Economics

The Killing of Kern County

kern-county-oilfield.jpg

Located over the mountains from Los Angeles, Kern County has always been a different kind of place. Settled largely by “Okies and Arkies” from the Depression-era South, the area has a culture more southern than northern, more Ozarks than Sierra. Home to just under 1 million people at the southern end of the state’s Central Valley, Kern is noted for producing the “Bakersfield sound,” epitomized by the late country star Merle Haggard, and is sometimes even referred to as “little Texas.”  read more »

Social Class and the Columbus, Indiana Success Story

Former_Republic_newspaper_office_photo-by-Don_Nissen.jpg

I’ve written in the past about Columbus, Indiana and its patriarch, J. Irwin Miller. As I said in the Atlantic, Columbus is the Rust Belt city that never rusted. It’s basically the only small manufacturing city I know of in the Midwest that never went through a real decline period.  read more »

The Next Entrepreneurial Revolution

800px-Elkin_NC_Downtown.jpg

The coronavirus pandemic has altered the future of American business. The virus-driven disruption has proved more profound than anything imagined by Silicon Valley, costing more jobs than in any year since the Great Depression.  read more »

How Work Will Change Permanently After the Pandemic

facebook-campus-sign.jpg

Last spring, the COVID-19 pandemic caused perhaps the worst job losses since the Great Depression. The decrease in the labor force participation rate — from 63.3% to 61.3% — has been steeper than that seen in the Great Recession  read more »

Winners and Losers: The Global Economy After COVID

bezos-by-steve-jurvetson.jpg

The COVID-19 pandemic has transformed the world economy in ways that will be debated by pundits and future historians for decades to come. Yet, as hard as it is to predict a disrupted future accurately, the pandemic (not to mention its probable successors) looks likely to produce clear economic winners and losers.  read more »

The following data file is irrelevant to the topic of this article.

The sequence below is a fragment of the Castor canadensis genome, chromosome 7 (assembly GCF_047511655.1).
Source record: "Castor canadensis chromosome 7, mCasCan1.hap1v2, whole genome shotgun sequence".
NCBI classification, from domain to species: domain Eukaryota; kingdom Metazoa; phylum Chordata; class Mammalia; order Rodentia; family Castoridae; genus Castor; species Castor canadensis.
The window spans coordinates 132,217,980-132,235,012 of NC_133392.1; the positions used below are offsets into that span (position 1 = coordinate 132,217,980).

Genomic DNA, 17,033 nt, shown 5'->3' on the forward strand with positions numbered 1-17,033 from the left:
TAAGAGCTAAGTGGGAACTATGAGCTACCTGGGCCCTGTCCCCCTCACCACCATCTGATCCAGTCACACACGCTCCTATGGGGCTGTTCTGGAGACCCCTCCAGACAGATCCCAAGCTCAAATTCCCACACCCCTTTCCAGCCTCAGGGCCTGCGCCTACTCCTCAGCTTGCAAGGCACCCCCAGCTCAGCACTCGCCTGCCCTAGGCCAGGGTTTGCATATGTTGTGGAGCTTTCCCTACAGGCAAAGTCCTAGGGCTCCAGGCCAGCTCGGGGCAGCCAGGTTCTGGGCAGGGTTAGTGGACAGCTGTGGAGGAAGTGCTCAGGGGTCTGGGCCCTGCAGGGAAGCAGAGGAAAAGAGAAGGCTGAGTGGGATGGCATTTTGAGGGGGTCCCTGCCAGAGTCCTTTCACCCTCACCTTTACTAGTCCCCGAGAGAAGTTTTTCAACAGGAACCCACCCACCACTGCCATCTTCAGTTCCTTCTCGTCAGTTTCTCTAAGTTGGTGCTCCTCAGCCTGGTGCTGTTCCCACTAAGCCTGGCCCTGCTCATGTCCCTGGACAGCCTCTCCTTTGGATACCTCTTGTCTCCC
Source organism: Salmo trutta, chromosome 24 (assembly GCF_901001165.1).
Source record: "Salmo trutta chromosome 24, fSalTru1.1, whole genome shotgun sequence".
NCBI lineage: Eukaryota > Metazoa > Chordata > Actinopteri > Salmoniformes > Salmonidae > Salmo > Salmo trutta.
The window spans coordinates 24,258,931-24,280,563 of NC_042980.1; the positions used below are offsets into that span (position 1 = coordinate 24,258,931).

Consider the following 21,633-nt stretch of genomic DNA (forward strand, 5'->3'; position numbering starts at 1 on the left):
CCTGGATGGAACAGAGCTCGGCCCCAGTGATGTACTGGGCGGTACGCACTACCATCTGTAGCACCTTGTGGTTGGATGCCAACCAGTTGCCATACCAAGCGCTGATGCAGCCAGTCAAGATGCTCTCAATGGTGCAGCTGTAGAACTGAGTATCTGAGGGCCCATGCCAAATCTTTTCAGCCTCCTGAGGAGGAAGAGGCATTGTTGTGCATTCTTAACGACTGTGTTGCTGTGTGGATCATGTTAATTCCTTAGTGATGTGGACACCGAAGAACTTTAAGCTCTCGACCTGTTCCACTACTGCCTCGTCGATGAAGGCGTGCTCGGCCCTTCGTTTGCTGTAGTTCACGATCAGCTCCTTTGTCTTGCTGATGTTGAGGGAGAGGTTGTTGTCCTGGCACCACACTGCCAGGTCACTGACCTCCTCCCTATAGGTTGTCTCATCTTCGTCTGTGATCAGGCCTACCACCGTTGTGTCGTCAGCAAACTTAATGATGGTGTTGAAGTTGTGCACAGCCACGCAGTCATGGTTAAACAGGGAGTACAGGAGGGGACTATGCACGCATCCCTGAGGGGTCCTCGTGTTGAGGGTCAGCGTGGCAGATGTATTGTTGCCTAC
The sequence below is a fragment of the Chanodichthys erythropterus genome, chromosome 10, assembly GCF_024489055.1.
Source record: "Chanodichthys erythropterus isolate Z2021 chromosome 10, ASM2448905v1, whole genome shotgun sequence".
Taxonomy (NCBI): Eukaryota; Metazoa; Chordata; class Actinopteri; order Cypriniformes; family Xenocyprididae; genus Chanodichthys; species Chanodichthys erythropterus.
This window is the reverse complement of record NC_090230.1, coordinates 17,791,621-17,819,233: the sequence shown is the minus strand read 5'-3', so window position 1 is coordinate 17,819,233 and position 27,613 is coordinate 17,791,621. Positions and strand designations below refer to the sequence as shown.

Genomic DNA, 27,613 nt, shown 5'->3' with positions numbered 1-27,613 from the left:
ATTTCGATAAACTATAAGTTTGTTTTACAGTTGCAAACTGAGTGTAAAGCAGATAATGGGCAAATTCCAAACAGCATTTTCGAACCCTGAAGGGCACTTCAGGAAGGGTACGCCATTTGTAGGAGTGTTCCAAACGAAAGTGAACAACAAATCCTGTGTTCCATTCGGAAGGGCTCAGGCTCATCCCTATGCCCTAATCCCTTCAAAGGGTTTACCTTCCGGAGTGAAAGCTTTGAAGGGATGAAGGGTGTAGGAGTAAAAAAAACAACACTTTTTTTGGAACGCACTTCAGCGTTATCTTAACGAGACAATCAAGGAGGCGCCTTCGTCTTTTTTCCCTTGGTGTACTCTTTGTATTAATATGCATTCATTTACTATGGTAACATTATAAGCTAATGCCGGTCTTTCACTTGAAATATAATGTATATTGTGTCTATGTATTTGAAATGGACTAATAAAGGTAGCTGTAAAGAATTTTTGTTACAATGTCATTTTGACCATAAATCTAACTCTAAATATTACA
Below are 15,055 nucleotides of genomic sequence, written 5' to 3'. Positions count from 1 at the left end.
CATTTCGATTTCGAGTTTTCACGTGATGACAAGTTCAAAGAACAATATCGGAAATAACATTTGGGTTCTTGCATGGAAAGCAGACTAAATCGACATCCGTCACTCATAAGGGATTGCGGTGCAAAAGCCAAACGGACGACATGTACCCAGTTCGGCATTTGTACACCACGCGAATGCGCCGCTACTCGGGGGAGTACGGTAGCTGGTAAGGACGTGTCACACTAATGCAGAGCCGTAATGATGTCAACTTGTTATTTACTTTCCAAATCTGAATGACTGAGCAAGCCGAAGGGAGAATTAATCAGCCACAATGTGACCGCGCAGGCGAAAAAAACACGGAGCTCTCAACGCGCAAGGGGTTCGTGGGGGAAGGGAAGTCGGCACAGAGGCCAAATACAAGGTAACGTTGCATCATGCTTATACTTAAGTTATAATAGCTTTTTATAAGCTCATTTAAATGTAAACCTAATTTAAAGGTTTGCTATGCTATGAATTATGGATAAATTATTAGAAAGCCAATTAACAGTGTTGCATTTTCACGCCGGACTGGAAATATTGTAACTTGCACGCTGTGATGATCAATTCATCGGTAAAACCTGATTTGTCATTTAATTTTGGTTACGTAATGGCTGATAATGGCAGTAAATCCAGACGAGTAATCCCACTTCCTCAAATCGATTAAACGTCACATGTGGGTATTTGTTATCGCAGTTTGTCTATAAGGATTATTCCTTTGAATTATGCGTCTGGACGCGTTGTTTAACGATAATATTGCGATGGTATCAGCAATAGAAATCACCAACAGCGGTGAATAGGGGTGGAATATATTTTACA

Hispanics and the Global Heartland

Refugees-welcome.jpg

The Heartland continues to experience an influx of Hispanic immigrant workers, as seen in the last decade. Hispanic populations increased more than three times as fast as the national population from 2010 to 2019 (19.2% compared to 6.1%).  read more »

A Middle Class Rebellion Against Progressives is Gaining Steam

middle-class-protesters.jpg

A specter is haunting America, a great revolt that threatens to dwarf the noxious rebellion led by Trump. The echoes of a another potentially larger pushback can already be heard in progressive America. But it's not towards socialism, as many suggest. It's the opposite: a new middle-class rebellion against the excesses of the Left.  read more »

The Refugee Effect

New Flavors food truck.jpg

In September 2019, President Trump issued an executive order allowing local officials to decide whether their regions should continue accepting resettled refugees.  read more »

A Working-Class Bill of Rights

The_U.S._Bill_of_Rights_(3679495252).jpg

The Declaration of Independence, Constitution, and Bill of Rights have always been aspirational. When Jefferson wrote the Declaration of Independence, it was hardly self-evident that “all men were created equal.”  It took almost a century before the 14th Amendment promised “equal protection under law,” and another century before could be seen as anything but a cruel hoax.  read more »

Joe Biden's Imaginary America

The_Grove_(10602410245).jpg

After two painful recessions and ever greater national discord, there is considerable support for a new beginning, even if it takes massive federal spending. The question we must ask now is what kind of spending makes sense given the character of the country, its geography, and its economic challenges. America remains a vast and diverse place, and decisions that make sense for one locale do not necessarily make any sense in others. A dispersed country needs dispersed decision-making, not edicts issued from on high by the D.C. nomenklatura.  read more »